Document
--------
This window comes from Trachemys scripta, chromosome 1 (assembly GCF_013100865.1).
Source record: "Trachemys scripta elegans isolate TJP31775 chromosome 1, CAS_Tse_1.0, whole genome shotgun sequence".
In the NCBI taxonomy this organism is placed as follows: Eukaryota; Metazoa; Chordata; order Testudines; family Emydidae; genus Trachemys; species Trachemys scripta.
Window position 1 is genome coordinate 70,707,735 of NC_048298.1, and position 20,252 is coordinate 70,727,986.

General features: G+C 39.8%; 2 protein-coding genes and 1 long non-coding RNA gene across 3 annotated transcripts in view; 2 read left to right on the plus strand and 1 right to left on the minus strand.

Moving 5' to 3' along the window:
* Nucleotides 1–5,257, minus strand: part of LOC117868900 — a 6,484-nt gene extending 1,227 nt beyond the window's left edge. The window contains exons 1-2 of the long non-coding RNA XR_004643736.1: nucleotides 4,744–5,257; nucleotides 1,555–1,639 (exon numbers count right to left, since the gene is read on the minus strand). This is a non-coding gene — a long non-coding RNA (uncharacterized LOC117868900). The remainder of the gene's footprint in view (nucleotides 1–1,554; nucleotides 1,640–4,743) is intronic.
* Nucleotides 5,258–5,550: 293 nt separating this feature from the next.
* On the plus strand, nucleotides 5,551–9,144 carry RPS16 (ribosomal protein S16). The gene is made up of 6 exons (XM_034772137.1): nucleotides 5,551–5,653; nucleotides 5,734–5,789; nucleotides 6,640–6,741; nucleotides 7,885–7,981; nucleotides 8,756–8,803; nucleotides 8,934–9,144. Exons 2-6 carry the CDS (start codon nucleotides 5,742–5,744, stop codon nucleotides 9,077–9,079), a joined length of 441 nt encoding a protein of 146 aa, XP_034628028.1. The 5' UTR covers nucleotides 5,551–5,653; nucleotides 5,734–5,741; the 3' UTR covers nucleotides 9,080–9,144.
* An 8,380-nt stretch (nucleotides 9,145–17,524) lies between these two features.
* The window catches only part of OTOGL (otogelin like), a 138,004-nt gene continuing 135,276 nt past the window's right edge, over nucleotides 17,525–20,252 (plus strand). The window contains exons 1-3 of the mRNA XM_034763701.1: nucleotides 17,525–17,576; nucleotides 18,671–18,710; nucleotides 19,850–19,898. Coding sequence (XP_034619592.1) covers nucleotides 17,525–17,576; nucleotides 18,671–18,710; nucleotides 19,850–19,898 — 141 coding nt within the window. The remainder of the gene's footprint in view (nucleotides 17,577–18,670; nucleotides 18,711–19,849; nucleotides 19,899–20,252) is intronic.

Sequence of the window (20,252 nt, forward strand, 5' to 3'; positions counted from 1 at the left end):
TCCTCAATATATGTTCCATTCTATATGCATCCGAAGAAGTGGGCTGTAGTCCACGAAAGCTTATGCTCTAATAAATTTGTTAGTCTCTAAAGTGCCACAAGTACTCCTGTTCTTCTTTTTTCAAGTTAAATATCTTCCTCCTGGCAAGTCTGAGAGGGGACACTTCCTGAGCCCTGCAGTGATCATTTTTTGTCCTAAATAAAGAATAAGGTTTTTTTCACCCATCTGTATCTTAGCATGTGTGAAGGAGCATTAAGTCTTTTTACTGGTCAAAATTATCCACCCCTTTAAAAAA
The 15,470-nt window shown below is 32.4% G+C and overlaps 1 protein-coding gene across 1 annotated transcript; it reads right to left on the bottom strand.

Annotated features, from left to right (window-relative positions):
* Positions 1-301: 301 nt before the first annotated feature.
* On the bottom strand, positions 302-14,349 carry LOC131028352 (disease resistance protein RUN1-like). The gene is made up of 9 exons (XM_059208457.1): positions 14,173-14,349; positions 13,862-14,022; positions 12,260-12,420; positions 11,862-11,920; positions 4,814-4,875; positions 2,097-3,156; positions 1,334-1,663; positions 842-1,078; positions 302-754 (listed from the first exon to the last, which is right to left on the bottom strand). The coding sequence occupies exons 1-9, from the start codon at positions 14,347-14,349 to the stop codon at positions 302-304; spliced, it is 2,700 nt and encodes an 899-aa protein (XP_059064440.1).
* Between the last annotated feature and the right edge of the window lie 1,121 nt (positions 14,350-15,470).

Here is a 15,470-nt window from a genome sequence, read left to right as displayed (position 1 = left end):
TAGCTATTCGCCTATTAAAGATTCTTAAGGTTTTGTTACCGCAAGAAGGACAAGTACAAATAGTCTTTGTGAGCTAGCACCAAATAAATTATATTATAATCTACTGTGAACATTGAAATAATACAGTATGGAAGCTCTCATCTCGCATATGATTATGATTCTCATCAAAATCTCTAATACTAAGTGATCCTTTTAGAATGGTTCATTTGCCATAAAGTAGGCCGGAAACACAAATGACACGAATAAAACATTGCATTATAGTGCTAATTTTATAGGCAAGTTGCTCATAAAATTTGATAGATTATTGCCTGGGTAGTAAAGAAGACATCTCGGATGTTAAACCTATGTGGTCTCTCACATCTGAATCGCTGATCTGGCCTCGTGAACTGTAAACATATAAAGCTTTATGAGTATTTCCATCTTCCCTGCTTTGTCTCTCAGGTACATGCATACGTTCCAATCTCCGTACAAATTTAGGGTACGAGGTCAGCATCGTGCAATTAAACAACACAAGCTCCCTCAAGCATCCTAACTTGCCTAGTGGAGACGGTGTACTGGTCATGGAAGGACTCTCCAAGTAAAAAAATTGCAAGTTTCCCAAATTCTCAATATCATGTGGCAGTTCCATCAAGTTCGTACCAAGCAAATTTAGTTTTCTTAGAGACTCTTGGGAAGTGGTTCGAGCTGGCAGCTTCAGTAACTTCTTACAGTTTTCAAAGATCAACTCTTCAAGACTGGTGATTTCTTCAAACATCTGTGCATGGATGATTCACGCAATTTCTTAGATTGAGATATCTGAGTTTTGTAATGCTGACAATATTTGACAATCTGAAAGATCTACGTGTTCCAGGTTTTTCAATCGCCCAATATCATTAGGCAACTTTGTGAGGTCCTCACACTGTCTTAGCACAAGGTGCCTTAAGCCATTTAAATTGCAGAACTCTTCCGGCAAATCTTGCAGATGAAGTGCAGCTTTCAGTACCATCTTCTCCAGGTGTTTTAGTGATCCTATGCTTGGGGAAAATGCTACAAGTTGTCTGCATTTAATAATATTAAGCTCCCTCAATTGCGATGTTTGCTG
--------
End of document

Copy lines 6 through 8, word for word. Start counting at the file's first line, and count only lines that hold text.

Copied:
Moving 5' to 3' along the window:
* Nucleotides 1–5,257, minus strand: part of LOC117868900 — a 6,484-nt gene extending 1,227 nt beyond the window's left edge. The window contains exons 1-2 of the long non-coding RNA XR_004643736.1: nucleotides 4,744–5,257; nucleotides 1,555–1,639 (exon numbers count right to left, since the gene is read on the minus strand). This is a non-coding gene — a long non-coding RNA (uncharacterized LOC117868900). The remainder of the gene's footprint in view (nucleotides 1–1,554; nucleotides 1,640–4,743) is intronic.
* Nucleotides 5,258–5,550: 293 nt separating this feature from the next.